What is a successful COP28 for the cement sector?

What is a successful COP28 for the cement sector?
01 December 2023

Yesterday saw the opening of the United Nations COP28 (Conference of the Parties 30 Nov-12 Dec 2023) in Dubai, UAE. CemNet looks ahead at how these key climate talks could shape decarbonisation agreements going forward and what this will mean for the cement industry.

The United Nations' (UN) COP28 aims to bring hope to a world that is expected to have reported the hottest year since records began in 1880 by the end of 2023. Global temperatures rose by 1.07˚C from 2010-19 and rose even faster from 2013-22 by an average of 1.14˚C, giving climate change an acceleration rate of over 0.2˚C per decade, according to a new study authored by Leeds University along with researchers from around the world.

The first global stocktake
COP28 will produce the first global stocktake (GST), the main mechanism through which progress under the Paris Agreement is assessed. But be prepared for bad news. On 8 September 2023, a synthesis report on key messages and recommendations from the second phase of the GST indicated that the world is off-track on its commitment to keep below the 1.5˚C temperature rise by the end of the century. "I urge the world to carefully study the global stocktake synthesis report. It is a report card of our collective climate action. And not a good one," said Simon Steill, UN Climate Change Executive Secretary. "COP28 is our chance to make a dramatic course correction. Let’s seize that chance."

Cement industry progress report
The cement sector has many decarbonisation roadmaps now in place and another much eagerly awaited report will be presented by the Global Cement and Concrete Association (GCCA) in Dubai on 2 December with its 'Industry Progress Report 2023'. The report aims to highlight the progress so far and identify existing challenges to overcome that can expedite the transition. The GCCA also announces that COP28 will see the launch of the 'Cement Breakthrough' and 'Industrial Transition Accelerator' initiatives, which are designed to galvanise more global action on the decarbonisation of the cement sector. 

Can an agreement be made for fossil fuels to be phased out?
A big focus of the talks will be on the need for a complete phase-out of fossil fuels. COP26 began efforts to discuss a phase-out of any specific type of fossil fuel. This only resulted in parties agreeing to accelerate 'efforts towards the phasedown of unabated coal power and phase-out of inefficient fossil fuel subsidies'. While the Ukraine-Russian war has led to coal price spikes, the cement sector is still dependent on coal use, especially in emerging countries, so any movement in phasing out coal will have a huge effect on cement producers who may be forced to raise their prices and modify their factories to enable fossil-free plants. Coal, oil, gas and petcoke remain go-to fuels – while the industry still has a long way to go to increase its overall usage of alternative fuels and renewable energy.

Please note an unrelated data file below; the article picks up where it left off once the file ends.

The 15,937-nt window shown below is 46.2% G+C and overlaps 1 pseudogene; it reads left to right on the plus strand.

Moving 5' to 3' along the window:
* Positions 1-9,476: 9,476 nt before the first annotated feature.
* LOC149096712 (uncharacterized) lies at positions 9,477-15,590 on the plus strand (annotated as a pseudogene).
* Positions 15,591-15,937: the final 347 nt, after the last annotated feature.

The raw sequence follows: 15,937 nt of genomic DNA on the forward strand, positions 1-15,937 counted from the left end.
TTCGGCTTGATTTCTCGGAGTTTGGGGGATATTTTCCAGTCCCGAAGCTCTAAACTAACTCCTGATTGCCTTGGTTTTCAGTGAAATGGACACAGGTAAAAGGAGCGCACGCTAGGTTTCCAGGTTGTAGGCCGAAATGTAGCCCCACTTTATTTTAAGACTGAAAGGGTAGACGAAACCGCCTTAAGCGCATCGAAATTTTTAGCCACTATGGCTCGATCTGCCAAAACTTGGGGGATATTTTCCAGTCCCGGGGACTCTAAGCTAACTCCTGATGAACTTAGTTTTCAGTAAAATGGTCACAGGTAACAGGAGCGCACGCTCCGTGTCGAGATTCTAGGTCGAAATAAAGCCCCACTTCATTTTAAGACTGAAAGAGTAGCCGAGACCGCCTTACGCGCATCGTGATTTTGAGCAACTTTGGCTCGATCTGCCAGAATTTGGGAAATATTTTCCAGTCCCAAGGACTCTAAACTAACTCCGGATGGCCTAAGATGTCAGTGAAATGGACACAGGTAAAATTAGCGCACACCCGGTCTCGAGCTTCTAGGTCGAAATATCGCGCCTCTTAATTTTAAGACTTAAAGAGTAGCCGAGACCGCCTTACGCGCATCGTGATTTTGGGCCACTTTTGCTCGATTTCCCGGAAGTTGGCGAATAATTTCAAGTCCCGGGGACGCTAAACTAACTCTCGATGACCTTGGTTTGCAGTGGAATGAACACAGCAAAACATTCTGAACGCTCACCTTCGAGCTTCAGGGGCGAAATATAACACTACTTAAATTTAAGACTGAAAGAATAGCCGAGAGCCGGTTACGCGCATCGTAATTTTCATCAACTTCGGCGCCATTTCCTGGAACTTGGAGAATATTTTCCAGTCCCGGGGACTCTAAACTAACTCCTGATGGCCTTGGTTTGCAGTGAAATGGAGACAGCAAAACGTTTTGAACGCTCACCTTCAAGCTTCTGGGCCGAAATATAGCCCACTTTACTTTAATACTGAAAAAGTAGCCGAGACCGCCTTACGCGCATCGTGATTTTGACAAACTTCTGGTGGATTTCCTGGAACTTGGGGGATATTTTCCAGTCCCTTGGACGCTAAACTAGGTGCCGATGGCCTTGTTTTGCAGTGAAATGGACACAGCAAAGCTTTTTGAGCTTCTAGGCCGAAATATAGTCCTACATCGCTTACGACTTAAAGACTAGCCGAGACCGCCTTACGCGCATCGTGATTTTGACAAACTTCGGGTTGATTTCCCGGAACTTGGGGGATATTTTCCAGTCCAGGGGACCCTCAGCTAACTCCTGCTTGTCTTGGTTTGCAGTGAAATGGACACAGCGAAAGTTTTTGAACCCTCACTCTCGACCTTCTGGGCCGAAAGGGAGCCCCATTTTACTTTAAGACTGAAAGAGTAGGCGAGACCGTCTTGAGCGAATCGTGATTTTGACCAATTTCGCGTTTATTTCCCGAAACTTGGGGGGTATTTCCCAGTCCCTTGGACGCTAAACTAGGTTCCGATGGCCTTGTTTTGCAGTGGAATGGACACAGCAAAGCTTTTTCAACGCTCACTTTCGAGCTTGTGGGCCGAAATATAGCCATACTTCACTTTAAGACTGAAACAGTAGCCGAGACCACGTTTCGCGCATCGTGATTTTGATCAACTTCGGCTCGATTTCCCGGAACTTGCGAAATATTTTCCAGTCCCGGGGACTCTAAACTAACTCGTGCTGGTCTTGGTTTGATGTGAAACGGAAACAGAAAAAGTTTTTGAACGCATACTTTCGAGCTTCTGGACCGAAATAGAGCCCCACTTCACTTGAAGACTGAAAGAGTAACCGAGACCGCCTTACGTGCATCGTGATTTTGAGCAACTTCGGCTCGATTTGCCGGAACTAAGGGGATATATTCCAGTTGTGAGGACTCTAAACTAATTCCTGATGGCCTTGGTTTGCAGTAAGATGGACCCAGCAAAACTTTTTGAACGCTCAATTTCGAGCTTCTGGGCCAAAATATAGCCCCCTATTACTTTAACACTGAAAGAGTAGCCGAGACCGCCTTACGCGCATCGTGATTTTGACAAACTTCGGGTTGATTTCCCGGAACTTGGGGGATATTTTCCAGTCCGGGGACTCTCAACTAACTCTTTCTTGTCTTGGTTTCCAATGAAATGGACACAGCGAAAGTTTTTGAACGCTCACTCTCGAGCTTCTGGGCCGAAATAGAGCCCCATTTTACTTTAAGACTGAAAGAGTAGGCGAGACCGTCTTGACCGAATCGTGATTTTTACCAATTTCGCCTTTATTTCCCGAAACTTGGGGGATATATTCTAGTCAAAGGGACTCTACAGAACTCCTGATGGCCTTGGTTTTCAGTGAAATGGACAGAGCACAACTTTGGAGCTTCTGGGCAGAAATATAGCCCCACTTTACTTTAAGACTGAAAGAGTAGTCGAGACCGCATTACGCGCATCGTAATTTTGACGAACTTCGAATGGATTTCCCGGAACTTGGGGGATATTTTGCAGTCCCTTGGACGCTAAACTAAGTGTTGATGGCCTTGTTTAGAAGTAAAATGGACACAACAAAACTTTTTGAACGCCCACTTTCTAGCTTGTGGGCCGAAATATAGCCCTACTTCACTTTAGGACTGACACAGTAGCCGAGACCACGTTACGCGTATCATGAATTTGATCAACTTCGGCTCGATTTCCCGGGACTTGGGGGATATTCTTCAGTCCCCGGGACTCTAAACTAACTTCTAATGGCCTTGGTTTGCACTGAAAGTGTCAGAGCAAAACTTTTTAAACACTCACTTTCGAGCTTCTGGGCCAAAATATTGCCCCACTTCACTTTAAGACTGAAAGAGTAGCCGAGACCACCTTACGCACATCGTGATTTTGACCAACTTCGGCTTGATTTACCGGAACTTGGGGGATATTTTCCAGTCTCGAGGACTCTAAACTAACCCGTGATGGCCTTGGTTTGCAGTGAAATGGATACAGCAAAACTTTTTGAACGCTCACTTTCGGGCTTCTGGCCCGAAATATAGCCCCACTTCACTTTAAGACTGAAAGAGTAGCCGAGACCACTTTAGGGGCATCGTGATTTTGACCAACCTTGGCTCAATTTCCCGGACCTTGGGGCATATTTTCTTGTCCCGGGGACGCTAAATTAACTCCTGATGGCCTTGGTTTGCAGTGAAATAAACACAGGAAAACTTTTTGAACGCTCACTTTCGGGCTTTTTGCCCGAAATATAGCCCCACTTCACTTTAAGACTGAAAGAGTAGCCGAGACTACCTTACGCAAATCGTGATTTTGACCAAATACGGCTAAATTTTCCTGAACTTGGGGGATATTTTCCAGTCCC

Cement overcapacity needs to be addressed
While the cement sector has started to take steps to prevent carbon leakage, at least in Europe with the Carbon Border Adjustment Mechanism (CBAM), cement overcapacity remains a stigma in many countries and further action would reduce energy consumption and wastage. In Egypt progress has already been seen with the successful implementation of the quota system on cement production, since 2021, resulting in production cuts, a reduction in CO2 emissions and more stable cement pricing. This could be the future for several countries with overcapacity. Rebalancing cement demand with supply will force the closure of less efficient plants.

A positive COP28
According to the Carbon Trust, a successful COP28 will include agreements on the following five key areas. Firstly, a resubmission of nationally-determined contributions to align with 2030 and 2035 targets and limiting temperature rises to 1.5˚C above pre-industrial temperatures. Secondly, as mentioned, the phasing out of all fossil fuels. The third ingredient is a tripling of global renewable energy capacity by 2030. Fourthly, an agreed operating model for the loss and damage fund to compensate vulnerable nations adversely impacted by climate change. Finally, evidence of delivery from developed countries on the US$100bn climate finance commitment and progress towards agreeing a new collective quantified goal in climate finance.

Of course, COP28 also represents an opportunity for the global cement sector to highlight the breakthrough technologies and innovations that it is embracing, such as carbon capture, electric kilns, low-carbon cement, digitalisation and renewable energy, to name a few.

Whatever agreements are made, the cement sector must be recorded as making progress on its net-zero ambitions and delivering on its commitments to decarbonise. In this respect, the production of the world’s first carbon captured net-zero cement by Heidelberg Materials at its Brevik plant in Norway, announced this week, demonstrates that the industry has the capability and resolve to deliver on its net zero ambitions.

Published under Cement News